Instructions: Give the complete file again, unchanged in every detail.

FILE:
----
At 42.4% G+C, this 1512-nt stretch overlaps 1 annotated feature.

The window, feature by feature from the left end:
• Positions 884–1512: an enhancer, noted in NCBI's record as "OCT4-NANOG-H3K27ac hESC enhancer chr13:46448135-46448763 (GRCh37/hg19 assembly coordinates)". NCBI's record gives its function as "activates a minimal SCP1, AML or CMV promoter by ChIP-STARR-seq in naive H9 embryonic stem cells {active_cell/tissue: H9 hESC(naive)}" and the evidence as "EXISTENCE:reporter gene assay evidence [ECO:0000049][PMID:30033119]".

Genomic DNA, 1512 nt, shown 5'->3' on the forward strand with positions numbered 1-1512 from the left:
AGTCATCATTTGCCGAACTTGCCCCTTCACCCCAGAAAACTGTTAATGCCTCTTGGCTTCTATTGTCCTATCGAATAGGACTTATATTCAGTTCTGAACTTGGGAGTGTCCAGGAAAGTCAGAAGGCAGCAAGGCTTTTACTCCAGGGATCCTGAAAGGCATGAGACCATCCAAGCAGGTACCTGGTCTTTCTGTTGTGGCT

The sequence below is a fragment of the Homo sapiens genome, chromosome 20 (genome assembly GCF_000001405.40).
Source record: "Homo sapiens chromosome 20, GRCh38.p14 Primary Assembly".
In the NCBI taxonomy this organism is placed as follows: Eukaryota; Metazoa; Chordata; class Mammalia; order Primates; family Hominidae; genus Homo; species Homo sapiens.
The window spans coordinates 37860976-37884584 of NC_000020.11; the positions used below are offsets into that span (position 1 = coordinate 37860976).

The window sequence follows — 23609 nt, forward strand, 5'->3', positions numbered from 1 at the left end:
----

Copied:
At 42.4% G+C, this 1512-nt stretch overlaps 1 annotated feature.

The window, feature by feature from the left end:
• Positions 884–1512: an enhancer, noted in NCBI's record as "OCT4-NANOG-H3K27ac hESC enhancer chr13:46448135-46448763 (GRCh37/hg19 assembly coordinates)". NCBI's record gives its function as "activates a minimal SCP1, AML or CMV promoter by ChIP-STARR-seq in naive H9 embryonic stem cells {active_cell/tissue: H9 hESC(naive)}" and the evidence as "EXISTENCE:reporter gene assay evidence [ECO:0000049][PMID:30033119]".

Genomic DNA, 1512 nt, shown 5'->3' on the forward strand with positions numbered 1-1512 from the left:
AGTCATCATTTGCCGAACTTGCCCCTTCACCCCAGAAAACTGTTAATGCCTCTTGGCTTCTATTGTCCTATCGAATAGGACTTATATTCAGTTCTGAACTTGGGAGTGTCCAGGAAAGTCAGAAGGCAGCAAGGCTTTTACTCCAGGGATCCTGAAAGGCATGAGACCATCCAAGCAGGTACCTGGTCTTTCTGTTGTGGCT

The sequence below is a fragment of the Homo sapiens genome, chromosome 20 (genome assembly GCF_000001405.40).
Source record: "Homo sapiens chromosome 20, GRCh38.p14 Primary Assembly".
In the NCBI taxonomy this organism is placed as follows: Eukaryota; Metazoa; Chordata; class Mammalia; order Primates; family Hominidae; genus Homo; species Homo sapiens.
The window spans coordinates 37860976-37884584 of NC_000020.11; the positions used below are offsets into that span (position 1 = coordinate 37860976).

The window sequence follows — 23609 nt, forward strand, 5'->3', positions numbered from 1 at the left end: